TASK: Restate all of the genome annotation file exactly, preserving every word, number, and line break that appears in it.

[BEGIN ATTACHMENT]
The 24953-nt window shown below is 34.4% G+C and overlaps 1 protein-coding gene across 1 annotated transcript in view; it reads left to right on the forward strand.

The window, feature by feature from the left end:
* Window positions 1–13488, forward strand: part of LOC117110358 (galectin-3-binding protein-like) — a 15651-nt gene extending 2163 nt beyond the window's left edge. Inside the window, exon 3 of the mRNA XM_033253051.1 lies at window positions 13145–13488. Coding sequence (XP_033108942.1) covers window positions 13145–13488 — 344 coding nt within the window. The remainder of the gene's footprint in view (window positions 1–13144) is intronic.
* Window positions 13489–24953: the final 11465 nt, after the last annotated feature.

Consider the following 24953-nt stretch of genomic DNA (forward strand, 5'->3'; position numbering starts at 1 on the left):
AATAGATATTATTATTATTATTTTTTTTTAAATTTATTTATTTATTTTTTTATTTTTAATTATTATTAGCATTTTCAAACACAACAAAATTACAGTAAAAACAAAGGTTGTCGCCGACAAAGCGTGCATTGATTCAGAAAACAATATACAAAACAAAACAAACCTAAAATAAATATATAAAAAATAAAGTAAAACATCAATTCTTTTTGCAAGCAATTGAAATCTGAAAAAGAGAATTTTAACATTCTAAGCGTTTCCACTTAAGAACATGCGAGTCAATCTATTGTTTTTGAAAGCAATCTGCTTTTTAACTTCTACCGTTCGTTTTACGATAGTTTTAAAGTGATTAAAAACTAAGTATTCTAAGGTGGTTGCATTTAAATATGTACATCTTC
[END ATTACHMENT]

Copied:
The 24953-nt window shown below is 34.4% G+C and overlaps 1 protein-coding gene across 1 annotated transcript in view; it reads left to right on the forward strand.

The window, feature by feature from the left end:
* Window positions 1–13488, forward strand: part of LOC117110358 (galectin-3-binding protein-like) — a 15651-nt gene extending 2163 nt beyond the window's left edge. Inside the window, exon 3 of the mRNA XM_033253051.1 lies at window positions 13145–13488. Coding sequence (XP_033108942.1) covers window positions 13145–13488 — 344 coding nt within the window. The remainder of the gene's footprint in view (window positions 1–13144) is intronic.
* Window positions 13489–24953: the final 11465 nt, after the last annotated feature.

Consider the following 24953-nt stretch of genomic DNA (forward strand, 5'->3'; position numbering starts at 1 on the left):
AATAGATATTATTATTATTATTTTTTTTTAAATTTATTTATTTATTTTTTTATTTTTAATTATTATTAGCATTTTCAAACACAACAAAATTACAGTAAAAACAAAGGTTGTCGCCGACAAAGCGTGCATTGATTCAGAAAACAATATACAAAACAAAACAAACCTAAAATAAATATATAAAAAATAAAGTAAAACATCAATTCTTTTTGCAAGCAATTGAAATCTGAAAAAGAGAATTTTAACATTCTAAGCGTTTCCACTTAAGAACATGCGAGTCAATCTATTGTTTTTGAAAGCAATCTGCTTTTTAACTTCTACCGTTCGTTTTACGATAGTTTTAAAGTGATTAAAAACTAAGTATTCTAAGGTGGTTGCATTTAAATATGTACATCTTC